Middlebury Students Shut Down Lecture by Charles Murray | Off Message
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Thursday, March 2, 2017

Middlebury Students Shut Down Lecture by Charles Murray

Posted By on Thu, Mar 2, 2017 at 6:16 PM

Charles Murray and his controversial book - COURTESY
  • Courtesy
  • Charles Murray and his controversial book
Jeering and chanting Middlebury College students disrupted a planned talk Thursday afternoon by controversial author and lecturer Charles Murray.

Murray is the author of the 1994 book The Bell Curve, which sought to link social inequality to genetics.

As he took the stage in Wilson Hall, students booed, rose and turned their backs to the stage before reading a statement in unison. Students broke into chants of "Hey hey, ho ho, Charles Murray has got to go," and "Racist, sexist, anti-gay, Charles Murray go away!"

Murray, wearing a suit and tie, stood at the lectern and waited to be heard. The shouts continued:

"Your message is hatred; we cannot tolerate it!"

"Charles Murray, go away; Middlebury says no way!"

After about 25 minutes, and when it became clear the chants would not abate, faculty came onstage and announced plans to move the lecture to a different location. The administrators said Murray's speech would be live-streamed so he could speak without interruption. Questions for Murray to answer could be submitted using a Twitter hashtag, they said.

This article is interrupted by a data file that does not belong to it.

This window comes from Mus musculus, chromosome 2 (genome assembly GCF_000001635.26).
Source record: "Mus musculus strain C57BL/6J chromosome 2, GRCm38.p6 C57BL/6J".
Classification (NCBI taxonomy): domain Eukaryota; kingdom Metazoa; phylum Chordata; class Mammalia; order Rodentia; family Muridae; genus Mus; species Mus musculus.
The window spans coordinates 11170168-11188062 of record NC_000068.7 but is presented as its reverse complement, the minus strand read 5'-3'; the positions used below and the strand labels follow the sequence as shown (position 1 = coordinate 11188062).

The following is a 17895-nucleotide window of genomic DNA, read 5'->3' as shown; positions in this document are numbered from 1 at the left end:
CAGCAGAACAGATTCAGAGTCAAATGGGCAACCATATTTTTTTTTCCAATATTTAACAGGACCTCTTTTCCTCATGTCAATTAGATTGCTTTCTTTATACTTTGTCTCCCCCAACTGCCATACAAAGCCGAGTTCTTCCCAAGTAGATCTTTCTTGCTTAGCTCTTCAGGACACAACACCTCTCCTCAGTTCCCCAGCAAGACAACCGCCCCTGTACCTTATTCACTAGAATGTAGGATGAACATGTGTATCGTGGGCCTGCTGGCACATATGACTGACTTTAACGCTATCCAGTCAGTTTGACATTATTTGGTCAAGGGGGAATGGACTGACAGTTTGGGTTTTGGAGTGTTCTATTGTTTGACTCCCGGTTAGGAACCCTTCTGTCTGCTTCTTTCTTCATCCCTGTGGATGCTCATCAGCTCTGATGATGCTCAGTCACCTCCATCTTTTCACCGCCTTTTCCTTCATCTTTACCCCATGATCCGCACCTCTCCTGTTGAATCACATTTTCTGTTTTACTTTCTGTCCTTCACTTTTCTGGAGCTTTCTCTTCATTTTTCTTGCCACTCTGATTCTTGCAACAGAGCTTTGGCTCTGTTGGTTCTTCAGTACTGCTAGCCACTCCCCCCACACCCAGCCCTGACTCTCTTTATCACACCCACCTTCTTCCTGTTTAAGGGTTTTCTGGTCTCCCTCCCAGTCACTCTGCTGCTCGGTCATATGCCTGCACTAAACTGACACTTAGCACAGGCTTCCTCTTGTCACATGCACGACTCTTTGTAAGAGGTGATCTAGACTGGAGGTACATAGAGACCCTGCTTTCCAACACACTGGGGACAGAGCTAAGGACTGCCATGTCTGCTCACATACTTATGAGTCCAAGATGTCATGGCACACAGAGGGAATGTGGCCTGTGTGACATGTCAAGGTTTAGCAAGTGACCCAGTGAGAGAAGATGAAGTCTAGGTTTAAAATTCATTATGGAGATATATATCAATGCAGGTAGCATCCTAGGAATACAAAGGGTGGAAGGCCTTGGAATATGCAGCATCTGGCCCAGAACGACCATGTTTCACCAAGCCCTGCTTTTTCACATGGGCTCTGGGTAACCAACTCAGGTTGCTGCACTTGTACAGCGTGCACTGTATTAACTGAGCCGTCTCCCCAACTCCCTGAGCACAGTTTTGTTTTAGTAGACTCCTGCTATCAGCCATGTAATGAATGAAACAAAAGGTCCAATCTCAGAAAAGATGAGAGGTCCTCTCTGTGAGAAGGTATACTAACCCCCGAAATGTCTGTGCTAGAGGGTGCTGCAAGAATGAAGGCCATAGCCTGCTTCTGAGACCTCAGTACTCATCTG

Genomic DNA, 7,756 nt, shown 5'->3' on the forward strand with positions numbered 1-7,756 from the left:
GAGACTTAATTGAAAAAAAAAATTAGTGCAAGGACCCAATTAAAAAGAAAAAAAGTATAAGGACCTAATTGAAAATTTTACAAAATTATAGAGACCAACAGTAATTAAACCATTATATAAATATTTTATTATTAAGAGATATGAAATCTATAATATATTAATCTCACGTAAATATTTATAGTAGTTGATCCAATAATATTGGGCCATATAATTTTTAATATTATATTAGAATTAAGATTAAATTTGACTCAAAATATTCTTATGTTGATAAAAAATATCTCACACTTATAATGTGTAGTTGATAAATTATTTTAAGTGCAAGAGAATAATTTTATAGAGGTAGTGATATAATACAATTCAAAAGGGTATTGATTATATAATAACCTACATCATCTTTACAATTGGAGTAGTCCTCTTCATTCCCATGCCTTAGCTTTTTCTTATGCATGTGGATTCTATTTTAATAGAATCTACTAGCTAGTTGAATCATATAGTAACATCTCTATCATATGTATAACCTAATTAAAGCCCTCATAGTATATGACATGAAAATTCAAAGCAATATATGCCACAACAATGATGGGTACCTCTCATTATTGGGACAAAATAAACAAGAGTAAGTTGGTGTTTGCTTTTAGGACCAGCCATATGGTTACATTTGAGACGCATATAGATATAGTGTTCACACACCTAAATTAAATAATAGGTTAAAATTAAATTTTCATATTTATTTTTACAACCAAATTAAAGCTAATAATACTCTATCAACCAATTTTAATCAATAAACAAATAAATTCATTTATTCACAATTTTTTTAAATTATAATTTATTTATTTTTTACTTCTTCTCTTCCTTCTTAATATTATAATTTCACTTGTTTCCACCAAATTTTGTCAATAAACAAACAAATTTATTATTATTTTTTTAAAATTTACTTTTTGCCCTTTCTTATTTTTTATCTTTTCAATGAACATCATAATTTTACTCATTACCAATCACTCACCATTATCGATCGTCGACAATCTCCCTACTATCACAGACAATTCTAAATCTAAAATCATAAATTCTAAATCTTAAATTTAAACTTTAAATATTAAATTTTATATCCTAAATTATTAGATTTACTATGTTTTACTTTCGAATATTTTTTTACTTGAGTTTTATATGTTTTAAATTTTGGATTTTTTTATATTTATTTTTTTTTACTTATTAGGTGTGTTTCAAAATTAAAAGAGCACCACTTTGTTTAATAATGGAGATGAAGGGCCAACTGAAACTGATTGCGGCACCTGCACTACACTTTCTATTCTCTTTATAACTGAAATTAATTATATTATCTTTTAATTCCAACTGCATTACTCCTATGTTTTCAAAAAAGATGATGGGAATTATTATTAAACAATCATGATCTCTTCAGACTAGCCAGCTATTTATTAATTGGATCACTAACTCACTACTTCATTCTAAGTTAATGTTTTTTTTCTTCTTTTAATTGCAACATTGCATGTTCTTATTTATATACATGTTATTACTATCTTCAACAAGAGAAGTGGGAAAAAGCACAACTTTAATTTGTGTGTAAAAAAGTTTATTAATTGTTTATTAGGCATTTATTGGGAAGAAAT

click to enlarge Professor Allison Stanger with Charles Murray on the live-stream
  • Professor Allison Stanger with Charles Murray on the live-stream
The Southern Poverty Law Center considers Murray a white supremacist extremist. Murray, according to the site, "has become one of the most influential social scientists in America, using racist pseudoscience and misleading statistics to argue that social inequality is caused by the genetic inferiority of the black and Latino communities, women and the poor."

The Middlebury campus chapter of the American Enterprise Institute sponsored the speech, which has roiled the liberal arts school for days. A letter signed by more than 450 alumni condemned the lecture as "unacceptable and unethical."

"It is a decision that directly endangers members of the community and stains Middlebury's reputation by jeopardizing the institution's claims to intellectual rigor and compassionate inclusivity," read the letter submitted to the Middlebury Campus newspaper.

Murray's daughter attended Middlebury, according to VTDigger.org, which wrote about the controversy on Monday.

"As for giving me too big a soapbox, I will have 45 minutes to indoctrinate the students with my pseudoscience," Murray told the news site. "The Middlebury faculty has had four years."

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Sasha Goldstein

Sasha Goldstein

Sasha Goldstein is Seven Days' deputy news editor.

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